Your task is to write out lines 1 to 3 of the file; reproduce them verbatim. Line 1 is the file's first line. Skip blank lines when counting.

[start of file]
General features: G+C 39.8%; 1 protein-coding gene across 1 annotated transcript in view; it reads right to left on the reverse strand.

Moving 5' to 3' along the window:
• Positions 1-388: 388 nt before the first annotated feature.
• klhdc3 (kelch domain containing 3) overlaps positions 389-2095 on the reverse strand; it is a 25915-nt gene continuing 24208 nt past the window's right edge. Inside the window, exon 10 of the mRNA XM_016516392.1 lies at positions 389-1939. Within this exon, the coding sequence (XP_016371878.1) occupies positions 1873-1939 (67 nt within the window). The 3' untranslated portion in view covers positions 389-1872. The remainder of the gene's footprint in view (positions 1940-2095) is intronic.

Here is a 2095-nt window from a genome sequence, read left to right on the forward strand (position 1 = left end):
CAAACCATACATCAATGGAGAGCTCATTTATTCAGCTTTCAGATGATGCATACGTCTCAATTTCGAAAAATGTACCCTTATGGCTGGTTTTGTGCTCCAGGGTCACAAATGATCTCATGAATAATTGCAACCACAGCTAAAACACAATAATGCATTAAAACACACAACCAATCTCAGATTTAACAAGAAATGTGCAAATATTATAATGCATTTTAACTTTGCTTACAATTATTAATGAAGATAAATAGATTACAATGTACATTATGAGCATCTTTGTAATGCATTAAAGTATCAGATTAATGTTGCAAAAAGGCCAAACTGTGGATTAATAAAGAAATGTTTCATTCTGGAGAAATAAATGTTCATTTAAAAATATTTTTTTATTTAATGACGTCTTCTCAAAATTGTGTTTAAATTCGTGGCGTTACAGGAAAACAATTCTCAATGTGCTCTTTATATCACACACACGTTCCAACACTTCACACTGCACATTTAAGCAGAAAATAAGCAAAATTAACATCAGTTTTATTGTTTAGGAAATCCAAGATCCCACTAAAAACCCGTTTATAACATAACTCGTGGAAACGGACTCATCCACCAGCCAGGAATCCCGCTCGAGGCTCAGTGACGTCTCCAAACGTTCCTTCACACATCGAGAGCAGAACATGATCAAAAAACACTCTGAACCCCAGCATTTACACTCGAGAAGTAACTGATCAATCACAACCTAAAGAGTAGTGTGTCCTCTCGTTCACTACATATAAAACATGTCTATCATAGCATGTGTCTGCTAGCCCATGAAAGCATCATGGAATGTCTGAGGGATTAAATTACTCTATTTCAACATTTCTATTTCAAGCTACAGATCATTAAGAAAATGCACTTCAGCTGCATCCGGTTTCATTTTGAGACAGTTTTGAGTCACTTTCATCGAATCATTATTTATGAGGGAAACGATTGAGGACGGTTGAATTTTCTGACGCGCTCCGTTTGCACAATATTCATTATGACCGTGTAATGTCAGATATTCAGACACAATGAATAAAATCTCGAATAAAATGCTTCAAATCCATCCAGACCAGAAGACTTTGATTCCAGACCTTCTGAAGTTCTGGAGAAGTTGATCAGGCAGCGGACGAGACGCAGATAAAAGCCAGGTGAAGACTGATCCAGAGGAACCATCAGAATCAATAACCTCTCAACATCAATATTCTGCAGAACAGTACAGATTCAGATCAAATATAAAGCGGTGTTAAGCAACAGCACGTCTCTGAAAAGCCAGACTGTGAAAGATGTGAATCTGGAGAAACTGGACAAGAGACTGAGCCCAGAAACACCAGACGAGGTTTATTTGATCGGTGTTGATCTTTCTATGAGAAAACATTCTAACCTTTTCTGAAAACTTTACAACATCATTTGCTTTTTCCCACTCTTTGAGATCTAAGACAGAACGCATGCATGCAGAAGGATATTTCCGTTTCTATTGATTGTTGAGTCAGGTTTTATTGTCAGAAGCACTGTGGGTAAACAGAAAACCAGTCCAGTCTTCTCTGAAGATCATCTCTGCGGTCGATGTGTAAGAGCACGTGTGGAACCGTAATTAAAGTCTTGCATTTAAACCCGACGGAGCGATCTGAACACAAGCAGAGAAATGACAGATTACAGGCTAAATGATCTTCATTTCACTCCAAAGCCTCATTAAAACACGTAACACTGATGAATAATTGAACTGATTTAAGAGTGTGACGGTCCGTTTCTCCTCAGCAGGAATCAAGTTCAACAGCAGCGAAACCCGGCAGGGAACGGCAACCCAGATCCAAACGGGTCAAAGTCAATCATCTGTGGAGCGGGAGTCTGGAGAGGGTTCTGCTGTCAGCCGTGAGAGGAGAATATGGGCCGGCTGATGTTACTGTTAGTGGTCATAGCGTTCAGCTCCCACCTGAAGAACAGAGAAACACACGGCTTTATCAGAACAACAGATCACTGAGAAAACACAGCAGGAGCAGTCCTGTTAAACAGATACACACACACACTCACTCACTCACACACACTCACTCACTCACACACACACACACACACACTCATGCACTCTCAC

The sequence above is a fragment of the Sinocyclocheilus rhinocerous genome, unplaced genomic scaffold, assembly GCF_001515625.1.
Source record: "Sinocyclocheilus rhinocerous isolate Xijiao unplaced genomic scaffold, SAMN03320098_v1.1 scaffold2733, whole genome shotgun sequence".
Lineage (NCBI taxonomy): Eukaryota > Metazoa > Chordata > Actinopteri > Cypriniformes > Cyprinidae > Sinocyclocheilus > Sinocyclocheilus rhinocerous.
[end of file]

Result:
General features: G+C 39.8%; 1 protein-coding gene across 1 annotated transcript in view; it reads right to left on the reverse strand.

Moving 5' to 3' along the window:
• Positions 1-388: 388 nt before the first annotated feature.